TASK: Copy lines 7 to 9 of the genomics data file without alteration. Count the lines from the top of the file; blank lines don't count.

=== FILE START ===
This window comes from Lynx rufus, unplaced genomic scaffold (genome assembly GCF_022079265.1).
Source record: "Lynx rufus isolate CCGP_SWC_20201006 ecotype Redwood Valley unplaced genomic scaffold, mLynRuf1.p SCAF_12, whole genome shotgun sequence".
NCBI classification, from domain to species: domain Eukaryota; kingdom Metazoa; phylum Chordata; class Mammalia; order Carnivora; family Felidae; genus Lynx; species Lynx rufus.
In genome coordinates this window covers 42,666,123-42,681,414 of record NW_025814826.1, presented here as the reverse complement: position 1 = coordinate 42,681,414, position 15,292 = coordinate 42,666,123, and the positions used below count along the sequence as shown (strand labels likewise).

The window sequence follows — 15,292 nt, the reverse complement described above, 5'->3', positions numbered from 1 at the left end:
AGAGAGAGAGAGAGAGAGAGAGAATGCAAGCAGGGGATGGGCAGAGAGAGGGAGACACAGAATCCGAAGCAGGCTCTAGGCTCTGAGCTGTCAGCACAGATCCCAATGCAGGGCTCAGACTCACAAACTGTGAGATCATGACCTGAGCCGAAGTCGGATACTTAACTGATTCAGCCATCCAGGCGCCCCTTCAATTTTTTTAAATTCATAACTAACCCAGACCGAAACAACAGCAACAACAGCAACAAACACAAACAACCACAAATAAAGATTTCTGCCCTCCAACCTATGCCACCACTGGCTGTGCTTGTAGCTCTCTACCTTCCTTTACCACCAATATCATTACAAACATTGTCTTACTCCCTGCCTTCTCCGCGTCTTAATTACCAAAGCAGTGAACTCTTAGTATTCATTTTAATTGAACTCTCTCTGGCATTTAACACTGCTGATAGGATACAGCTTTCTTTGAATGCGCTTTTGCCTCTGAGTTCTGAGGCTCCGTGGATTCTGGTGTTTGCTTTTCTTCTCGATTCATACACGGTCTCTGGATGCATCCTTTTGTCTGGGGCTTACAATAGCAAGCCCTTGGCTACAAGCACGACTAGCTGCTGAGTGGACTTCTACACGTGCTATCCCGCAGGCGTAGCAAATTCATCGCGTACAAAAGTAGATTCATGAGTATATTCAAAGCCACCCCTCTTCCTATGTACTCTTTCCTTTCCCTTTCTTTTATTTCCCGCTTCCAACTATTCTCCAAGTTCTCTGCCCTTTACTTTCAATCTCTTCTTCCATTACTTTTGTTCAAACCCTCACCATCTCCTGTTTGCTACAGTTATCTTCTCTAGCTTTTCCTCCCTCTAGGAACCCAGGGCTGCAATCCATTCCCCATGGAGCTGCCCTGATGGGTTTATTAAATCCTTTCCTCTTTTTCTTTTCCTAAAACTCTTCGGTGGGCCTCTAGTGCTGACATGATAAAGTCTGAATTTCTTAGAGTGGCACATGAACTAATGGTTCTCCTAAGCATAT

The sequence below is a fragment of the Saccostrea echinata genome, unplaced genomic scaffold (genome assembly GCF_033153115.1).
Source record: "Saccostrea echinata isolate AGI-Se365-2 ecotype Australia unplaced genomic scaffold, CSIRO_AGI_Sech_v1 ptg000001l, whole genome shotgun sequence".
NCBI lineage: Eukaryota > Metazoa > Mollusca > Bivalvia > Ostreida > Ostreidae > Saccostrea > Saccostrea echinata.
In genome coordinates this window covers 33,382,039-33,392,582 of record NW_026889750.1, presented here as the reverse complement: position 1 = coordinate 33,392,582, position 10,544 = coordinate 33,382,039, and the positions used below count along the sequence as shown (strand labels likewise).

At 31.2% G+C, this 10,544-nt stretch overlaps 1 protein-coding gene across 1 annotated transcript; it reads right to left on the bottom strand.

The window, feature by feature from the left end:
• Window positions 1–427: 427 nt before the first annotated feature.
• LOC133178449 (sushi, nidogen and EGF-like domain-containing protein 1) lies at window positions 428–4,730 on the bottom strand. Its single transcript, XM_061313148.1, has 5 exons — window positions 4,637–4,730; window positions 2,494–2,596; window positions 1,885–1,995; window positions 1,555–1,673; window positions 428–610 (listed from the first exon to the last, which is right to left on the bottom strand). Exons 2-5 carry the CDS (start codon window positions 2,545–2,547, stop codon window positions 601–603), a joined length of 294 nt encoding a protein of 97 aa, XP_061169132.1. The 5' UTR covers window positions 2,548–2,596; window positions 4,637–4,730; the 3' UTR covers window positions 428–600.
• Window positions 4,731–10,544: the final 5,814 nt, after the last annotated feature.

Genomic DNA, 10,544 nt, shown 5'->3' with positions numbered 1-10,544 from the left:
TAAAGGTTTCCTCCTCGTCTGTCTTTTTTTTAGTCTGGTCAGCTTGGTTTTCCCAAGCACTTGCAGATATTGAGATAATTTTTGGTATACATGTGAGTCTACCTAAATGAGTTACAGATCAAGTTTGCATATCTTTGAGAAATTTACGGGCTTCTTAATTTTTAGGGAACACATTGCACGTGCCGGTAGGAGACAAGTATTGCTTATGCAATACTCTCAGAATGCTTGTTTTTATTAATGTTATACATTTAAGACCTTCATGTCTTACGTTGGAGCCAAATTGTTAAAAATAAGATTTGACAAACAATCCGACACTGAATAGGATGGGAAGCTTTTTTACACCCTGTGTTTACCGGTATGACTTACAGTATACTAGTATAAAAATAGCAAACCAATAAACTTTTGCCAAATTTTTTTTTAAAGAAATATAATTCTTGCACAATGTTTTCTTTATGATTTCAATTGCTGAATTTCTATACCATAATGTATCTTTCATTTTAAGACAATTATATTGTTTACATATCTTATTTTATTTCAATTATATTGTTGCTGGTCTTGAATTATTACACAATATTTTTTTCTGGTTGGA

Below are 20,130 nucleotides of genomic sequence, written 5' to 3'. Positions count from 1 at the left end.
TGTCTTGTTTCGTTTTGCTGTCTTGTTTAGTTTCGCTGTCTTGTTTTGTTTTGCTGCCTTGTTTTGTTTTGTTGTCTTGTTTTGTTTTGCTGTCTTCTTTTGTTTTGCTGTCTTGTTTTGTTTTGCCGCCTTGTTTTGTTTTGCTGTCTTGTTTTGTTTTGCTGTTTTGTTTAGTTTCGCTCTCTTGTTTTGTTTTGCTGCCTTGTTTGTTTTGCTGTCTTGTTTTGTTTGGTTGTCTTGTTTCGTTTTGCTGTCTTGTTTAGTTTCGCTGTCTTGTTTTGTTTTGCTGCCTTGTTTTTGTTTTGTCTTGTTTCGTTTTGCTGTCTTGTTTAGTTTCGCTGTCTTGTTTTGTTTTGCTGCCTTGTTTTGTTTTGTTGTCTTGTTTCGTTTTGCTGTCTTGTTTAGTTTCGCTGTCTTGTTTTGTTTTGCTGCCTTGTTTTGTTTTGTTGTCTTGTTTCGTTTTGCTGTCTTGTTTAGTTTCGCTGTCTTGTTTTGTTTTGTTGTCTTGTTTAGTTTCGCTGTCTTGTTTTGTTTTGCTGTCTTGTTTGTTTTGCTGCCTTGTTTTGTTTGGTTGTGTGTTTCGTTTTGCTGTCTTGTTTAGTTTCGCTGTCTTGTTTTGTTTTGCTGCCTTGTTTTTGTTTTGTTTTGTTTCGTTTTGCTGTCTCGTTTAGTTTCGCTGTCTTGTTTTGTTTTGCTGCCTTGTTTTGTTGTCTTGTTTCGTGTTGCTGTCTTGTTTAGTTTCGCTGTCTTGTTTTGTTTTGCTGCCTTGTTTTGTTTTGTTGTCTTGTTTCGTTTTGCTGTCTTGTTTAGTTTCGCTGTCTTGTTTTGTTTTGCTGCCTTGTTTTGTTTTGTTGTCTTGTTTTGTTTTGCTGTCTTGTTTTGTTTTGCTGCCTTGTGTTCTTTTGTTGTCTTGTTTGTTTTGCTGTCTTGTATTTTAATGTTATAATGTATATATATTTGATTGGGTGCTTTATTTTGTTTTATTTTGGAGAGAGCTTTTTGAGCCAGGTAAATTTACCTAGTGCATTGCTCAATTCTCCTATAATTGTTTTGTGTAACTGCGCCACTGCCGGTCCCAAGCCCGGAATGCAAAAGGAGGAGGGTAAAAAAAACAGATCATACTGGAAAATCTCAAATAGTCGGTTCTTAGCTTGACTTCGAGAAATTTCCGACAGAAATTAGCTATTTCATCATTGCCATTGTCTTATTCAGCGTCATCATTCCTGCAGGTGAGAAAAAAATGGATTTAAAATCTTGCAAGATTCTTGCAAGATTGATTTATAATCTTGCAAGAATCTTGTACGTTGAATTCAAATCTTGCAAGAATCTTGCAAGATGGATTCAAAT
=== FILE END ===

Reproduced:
The sequence below is a fragment of the Saccostrea echinata genome, unplaced genomic scaffold (genome assembly GCF_033153115.1).
Source record: "Saccostrea echinata isolate AGI-Se365-2 ecotype Australia unplaced genomic scaffold, CSIRO_AGI_Sech_v1 ptg000001l, whole genome shotgun sequence".
NCBI lineage: Eukaryota > Metazoa > Mollusca > Bivalvia > Ostreida > Ostreidae > Saccostrea > Saccostrea echinata.